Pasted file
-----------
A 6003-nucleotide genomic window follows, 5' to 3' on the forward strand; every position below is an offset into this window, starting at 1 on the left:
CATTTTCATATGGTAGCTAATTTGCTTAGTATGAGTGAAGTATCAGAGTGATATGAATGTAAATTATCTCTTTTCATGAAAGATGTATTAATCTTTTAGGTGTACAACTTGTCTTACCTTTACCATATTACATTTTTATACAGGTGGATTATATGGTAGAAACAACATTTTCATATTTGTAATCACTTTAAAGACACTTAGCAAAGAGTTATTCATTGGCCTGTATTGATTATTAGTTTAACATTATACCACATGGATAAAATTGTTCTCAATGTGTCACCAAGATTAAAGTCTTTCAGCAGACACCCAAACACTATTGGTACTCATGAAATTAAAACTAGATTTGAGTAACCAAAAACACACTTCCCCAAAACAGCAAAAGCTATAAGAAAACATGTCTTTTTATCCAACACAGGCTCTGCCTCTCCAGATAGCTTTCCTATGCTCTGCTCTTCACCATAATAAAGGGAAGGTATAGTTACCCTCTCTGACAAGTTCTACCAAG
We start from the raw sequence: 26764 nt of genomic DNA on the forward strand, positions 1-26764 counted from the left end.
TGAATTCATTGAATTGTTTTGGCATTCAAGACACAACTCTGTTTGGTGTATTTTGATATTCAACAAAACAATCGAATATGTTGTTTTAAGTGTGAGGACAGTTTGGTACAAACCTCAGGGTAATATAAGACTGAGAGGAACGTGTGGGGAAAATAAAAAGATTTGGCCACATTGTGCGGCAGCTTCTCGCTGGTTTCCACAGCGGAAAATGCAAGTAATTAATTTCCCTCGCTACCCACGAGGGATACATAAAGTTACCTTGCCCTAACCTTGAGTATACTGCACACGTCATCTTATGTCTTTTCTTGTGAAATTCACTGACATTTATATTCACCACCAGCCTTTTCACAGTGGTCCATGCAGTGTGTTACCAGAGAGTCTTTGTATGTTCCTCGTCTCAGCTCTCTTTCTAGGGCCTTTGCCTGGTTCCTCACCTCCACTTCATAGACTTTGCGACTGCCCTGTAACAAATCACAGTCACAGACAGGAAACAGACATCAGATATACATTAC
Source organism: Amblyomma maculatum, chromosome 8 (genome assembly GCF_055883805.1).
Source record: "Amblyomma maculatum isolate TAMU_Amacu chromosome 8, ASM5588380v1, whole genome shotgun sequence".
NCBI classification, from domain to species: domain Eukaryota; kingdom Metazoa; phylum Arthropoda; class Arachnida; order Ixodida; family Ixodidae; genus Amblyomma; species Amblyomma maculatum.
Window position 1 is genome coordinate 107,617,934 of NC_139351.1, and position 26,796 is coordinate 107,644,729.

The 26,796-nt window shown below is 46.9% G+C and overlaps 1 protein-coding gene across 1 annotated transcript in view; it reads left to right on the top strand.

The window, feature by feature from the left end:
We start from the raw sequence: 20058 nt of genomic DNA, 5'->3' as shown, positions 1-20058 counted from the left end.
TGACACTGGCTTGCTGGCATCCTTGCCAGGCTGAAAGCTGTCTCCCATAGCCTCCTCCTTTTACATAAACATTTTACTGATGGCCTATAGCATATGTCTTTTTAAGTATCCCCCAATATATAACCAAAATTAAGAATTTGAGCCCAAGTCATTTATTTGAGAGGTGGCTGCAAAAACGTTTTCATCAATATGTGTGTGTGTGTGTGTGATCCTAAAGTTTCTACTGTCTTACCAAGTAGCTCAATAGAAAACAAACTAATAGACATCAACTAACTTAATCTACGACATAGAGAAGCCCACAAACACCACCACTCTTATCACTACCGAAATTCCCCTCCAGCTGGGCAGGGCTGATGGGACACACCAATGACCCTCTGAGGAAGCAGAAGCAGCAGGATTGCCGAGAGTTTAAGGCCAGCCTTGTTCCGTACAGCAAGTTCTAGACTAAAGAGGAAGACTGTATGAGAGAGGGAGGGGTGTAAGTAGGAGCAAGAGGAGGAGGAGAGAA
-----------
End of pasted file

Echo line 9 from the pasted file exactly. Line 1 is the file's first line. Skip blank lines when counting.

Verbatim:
The 26,796-nt window shown below is 46.9% G+C and overlaps 1 protein-coding gene across 1 annotated transcript in view; it reads left to right on the top strand.